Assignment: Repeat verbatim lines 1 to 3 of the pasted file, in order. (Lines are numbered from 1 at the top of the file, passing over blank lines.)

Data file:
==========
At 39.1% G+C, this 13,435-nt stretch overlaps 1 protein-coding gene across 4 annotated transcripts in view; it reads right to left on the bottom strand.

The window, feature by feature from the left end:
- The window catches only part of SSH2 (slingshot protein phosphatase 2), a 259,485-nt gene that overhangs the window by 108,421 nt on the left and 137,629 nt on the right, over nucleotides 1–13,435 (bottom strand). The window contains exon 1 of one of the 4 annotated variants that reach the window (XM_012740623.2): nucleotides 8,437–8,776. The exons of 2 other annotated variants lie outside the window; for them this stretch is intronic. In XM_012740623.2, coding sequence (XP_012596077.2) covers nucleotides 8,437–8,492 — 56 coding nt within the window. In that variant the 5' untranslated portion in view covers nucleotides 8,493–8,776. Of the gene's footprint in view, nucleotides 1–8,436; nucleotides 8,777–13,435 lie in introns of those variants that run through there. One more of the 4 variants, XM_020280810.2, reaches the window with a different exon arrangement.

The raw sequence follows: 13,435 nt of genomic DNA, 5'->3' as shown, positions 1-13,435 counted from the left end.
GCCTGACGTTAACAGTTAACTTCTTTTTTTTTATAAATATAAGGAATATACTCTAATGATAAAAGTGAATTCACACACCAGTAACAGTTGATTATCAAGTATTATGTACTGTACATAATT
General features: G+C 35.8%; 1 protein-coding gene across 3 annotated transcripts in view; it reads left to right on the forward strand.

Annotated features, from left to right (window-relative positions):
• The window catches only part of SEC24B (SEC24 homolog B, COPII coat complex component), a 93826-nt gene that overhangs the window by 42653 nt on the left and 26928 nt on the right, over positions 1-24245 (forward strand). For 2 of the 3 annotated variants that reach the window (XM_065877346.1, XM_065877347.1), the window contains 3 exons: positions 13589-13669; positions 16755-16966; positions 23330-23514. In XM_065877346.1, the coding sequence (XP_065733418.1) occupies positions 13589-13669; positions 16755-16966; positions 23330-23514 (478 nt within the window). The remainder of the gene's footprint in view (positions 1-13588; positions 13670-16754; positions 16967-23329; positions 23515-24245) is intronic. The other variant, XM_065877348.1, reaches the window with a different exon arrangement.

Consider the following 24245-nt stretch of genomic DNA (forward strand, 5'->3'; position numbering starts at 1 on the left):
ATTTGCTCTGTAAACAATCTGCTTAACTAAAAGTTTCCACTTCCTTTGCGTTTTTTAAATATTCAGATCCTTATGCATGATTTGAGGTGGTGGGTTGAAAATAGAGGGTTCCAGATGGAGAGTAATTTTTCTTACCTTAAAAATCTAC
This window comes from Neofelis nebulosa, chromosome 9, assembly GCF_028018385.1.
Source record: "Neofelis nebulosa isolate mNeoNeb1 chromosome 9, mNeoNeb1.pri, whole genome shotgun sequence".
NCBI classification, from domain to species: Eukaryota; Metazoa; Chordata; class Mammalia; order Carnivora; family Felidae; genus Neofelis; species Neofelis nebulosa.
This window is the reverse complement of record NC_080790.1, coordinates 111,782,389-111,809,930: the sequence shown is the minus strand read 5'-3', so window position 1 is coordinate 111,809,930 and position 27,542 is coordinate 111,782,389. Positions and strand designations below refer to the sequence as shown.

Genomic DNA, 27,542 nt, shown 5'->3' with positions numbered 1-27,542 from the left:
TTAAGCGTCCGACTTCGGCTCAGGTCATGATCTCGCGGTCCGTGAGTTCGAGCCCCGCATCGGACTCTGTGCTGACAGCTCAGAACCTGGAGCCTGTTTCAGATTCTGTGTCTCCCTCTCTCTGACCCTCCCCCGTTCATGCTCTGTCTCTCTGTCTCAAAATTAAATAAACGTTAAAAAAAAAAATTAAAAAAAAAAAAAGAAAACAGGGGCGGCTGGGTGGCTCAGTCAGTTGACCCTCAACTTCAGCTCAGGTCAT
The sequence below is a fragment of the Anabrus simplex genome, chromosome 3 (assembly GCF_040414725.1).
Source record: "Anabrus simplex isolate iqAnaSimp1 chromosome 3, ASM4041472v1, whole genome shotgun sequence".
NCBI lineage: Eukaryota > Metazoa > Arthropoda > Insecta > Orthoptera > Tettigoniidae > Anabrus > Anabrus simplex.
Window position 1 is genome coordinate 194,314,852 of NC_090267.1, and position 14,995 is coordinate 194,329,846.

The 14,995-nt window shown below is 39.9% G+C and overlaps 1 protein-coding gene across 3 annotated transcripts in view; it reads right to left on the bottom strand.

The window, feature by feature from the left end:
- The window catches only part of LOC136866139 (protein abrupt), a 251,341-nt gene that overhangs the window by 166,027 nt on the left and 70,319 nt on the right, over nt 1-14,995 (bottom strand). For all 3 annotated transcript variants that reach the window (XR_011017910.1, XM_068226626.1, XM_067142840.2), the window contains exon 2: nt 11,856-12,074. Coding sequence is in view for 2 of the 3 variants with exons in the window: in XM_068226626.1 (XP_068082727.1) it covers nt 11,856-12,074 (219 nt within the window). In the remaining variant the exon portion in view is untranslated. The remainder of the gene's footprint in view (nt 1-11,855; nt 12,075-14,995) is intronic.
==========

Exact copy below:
At 39.1% G+C, this 13,435-nt stretch overlaps 1 protein-coding gene across 4 annotated transcripts in view; it reads right to left on the bottom strand.

The window, feature by feature from the left end:
- The window catches only part of SSH2 (slingshot protein phosphatase 2), a 259,485-nt gene that overhangs the window by 108,421 nt on the left and 137,629 nt on the right, over nucleotides 1–13,435 (bottom strand). The window contains exon 1 of one of the 4 annotated variants that reach the window (XM_012740623.2): nucleotides 8,437–8,776. The exons of 2 other annotated variants lie outside the window; for them this stretch is intronic. In XM_012740623.2, coding sequence (XP_012596077.2) covers nucleotides 8,437–8,492 — 56 coding nt within the window. In that variant the 5' untranslated portion in view covers nucleotides 8,493–8,776. Of the gene's footprint in view, nucleotides 1–8,436; nucleotides 8,777–13,435 lie in introns of those variants that run through there. One more of the 4 variants, XM_020280810.2, reaches the window with a different exon arrangement.